While many different types of investments may support a passive strategy, passively managed mutual funds and ETFs are common choices because they have a degree of diversification built in. Index funds are especially suited to passive investing because they aim to mimic the way indexes like the S&P 500 behave; these indexes often reflect steady growth over time. ETFs are unique in that they can be bought and sold on a stock exchange the same way that a regular stock can.
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Pros of passive investing
Passive investing relies on a diversified portfolio that’s built to see slow but steady gains over time. This approach is usually a simple, lower-risk, less expensive way to invest, especially for beginning investors. Additionally, the buy-and-hold strategy typically doesn’t result in a massive yearly capital gains tax. Pros of passive investing include:
- Low maintenance
- Diversified investments
- Lower fees
- Less risk
- Steadier returns
Cons of passive investing
Investors hunting for large, short-term gains may find passive investing too limited. The strategy excludes opportunities to jump on a stock whose price may rise quickly, then sell before it falls; this active investing approach can be risky, but may provide a market return that exceeds overall market performance. If you have an aggressive risk profile, you might see some cons to passive investing, including:
- Limited investment options
- Fewer short-term gains
- No above-market returns
Assessing your risk tolerance and profile
Knowing your tolerance for risk is key to determining the right investment strategy for you. Any type of investing has risks, of course, including the risk that you could lose money. But you can determine what you’re comfortable with by determining your risk profile. Depending on your age, income, time horizon, and financial goals, you’ll likely fall into one of these categories:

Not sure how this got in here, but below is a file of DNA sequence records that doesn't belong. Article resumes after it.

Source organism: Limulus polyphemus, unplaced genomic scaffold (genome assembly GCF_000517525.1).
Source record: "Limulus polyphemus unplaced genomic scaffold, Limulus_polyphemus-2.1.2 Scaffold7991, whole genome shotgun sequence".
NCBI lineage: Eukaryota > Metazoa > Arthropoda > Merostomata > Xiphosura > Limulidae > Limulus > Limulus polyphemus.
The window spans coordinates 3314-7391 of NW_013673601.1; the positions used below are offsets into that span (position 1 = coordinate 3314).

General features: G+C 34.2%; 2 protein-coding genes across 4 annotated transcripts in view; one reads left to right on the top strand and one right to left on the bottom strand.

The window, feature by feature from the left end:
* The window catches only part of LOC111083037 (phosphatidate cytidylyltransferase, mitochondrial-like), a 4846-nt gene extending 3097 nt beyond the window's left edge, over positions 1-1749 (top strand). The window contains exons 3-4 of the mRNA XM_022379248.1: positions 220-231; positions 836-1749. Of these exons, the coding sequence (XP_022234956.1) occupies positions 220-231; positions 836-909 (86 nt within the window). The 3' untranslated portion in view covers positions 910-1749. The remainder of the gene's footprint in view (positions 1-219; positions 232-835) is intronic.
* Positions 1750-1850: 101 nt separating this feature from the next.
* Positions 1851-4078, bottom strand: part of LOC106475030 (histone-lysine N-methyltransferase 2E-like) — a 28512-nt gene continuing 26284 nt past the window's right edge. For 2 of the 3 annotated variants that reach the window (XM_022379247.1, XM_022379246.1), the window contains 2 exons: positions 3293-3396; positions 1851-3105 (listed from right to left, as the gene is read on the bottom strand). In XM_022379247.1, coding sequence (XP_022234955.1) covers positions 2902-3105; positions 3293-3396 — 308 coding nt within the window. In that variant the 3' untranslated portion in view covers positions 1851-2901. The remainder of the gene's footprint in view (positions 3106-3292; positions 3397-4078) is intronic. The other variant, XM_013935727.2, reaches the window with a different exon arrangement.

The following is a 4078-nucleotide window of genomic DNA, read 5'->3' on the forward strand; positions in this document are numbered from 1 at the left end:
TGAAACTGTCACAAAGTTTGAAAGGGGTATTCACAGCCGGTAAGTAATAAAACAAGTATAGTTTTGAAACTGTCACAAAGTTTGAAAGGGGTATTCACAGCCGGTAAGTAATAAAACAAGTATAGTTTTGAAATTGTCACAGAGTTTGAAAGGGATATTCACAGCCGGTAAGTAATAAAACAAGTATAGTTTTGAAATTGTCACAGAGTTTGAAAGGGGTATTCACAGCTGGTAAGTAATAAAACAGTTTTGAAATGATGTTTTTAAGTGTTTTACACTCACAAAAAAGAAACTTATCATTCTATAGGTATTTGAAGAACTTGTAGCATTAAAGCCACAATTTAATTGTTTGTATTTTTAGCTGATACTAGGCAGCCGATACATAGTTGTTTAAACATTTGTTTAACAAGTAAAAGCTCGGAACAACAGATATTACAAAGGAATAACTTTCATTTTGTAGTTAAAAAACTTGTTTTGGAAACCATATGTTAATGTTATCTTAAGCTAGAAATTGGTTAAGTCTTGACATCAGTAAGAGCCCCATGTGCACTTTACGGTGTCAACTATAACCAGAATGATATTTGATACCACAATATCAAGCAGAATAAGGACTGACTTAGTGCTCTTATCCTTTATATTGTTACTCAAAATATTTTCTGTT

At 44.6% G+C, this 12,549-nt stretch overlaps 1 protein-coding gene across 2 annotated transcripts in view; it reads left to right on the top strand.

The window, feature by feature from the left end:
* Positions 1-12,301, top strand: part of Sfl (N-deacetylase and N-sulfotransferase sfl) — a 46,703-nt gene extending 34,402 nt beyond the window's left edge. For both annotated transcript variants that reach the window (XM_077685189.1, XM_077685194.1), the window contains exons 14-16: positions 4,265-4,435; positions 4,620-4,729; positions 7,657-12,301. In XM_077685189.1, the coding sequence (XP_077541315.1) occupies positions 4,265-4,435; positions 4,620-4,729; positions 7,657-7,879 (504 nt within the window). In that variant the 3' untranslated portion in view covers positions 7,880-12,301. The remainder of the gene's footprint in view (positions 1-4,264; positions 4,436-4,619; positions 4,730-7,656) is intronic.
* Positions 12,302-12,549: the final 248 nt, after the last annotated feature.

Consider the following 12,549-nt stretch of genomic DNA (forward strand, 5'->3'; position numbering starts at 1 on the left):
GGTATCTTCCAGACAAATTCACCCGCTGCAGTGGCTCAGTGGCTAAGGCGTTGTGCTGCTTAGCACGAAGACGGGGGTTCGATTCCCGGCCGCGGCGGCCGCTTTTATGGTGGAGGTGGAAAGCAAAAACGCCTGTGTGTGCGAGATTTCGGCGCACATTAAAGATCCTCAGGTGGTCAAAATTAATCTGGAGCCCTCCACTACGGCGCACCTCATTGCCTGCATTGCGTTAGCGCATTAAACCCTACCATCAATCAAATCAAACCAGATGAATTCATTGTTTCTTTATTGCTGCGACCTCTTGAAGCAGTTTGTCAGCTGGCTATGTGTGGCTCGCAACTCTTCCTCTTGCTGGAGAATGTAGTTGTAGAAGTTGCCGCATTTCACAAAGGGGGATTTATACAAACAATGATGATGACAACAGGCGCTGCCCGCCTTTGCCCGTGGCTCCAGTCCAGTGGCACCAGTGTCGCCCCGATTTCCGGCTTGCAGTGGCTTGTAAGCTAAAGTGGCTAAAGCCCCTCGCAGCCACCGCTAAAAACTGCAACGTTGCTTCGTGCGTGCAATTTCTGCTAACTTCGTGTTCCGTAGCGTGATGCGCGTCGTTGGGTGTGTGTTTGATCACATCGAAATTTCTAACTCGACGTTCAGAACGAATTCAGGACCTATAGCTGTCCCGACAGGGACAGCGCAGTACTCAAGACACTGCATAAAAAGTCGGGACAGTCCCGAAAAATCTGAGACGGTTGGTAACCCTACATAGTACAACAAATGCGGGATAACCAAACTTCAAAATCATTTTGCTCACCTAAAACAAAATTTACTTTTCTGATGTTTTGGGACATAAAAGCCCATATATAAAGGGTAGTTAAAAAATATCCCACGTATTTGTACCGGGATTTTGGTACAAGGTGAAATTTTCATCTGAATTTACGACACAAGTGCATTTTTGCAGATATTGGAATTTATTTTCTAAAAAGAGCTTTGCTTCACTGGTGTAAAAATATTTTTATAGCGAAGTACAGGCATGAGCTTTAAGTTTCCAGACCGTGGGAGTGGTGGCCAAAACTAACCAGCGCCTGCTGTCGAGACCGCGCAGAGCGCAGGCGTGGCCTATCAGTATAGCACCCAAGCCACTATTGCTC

- Conservative: You might be focused on stability, even if it means smaller gains.
- Moderate: You’re probably looking for long-term growth potential, but you still want some amount of stability.
- Aggressive: You may want to maximize your gains in the long run, even if it means sacrificing stability in the short term.
Discovering your investing approach
While investing strategies are flexible, it’s best to understand the overall investing approach that may work best for you before diving in. It could be passive management of your investments, active management, or a combination of both. It all depends on how much hands-on involvement you want and how much risk you’re willing to take with your investments. The good news is that if you choose one approach and it doesn’t work for your risk tolerance or time horizon, you can switch it up.
Passive investing is often focused on building wealth for the future, such as in retirement. These calculators can help you identify your long-term growth goals and how to get there:
Combined with your risk profile, those numbers can give you an idea of how much to invest and what strategy makes the most sense for you.